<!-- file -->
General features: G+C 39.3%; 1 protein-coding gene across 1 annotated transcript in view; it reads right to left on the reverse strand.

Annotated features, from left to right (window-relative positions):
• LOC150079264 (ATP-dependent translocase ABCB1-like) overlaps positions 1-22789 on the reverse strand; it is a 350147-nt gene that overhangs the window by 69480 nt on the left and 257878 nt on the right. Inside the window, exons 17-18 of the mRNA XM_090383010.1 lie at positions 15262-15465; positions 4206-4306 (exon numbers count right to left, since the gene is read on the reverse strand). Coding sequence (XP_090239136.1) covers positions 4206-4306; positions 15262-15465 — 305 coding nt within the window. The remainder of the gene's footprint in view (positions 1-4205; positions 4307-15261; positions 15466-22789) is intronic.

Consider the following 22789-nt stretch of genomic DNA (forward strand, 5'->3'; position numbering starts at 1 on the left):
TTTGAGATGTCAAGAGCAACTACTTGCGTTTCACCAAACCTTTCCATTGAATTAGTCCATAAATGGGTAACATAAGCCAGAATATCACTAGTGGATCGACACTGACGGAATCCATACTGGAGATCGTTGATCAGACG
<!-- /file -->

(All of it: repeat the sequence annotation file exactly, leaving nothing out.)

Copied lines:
General features: G+C 39.3%; 1 protein-coding gene across 1 annotated transcript in view; it reads right to left on the reverse strand.

Annotated features, from left to right (window-relative positions):
• LOC150079264 (ATP-dependent translocase ABCB1-like) overlaps positions 1-22789 on the reverse strand; it is a 350147-nt gene that overhangs the window by 69480 nt on the left and 257878 nt on the right. Inside the window, exons 17-18 of the mRNA XM_090383010.1 lie at positions 15262-15465; positions 4206-4306 (exon numbers count right to left, since the gene is read on the reverse strand). Coding sequence (XP_090239136.1) covers positions 4206-4306; positions 15262-15465 — 305 coding nt within the window. The remainder of the gene's footprint in view (positions 1-4205; positions 4307-15261; positions 15466-22789) is intronic.

Consider the following 22789-nt stretch of genomic DNA (forward strand, 5'->3'; position numbering starts at 1 on the left):
TTTGAGATGTCAAGAGCAACTACTTGCGTTTCACCAAACCTTTCCATTGAATTAGTCCATAAATGGGTAACATAAGCCAGAATATCACTAGTGGATCGACACTGACGGAATCCATACTGGAGATCGTTGATCAGACG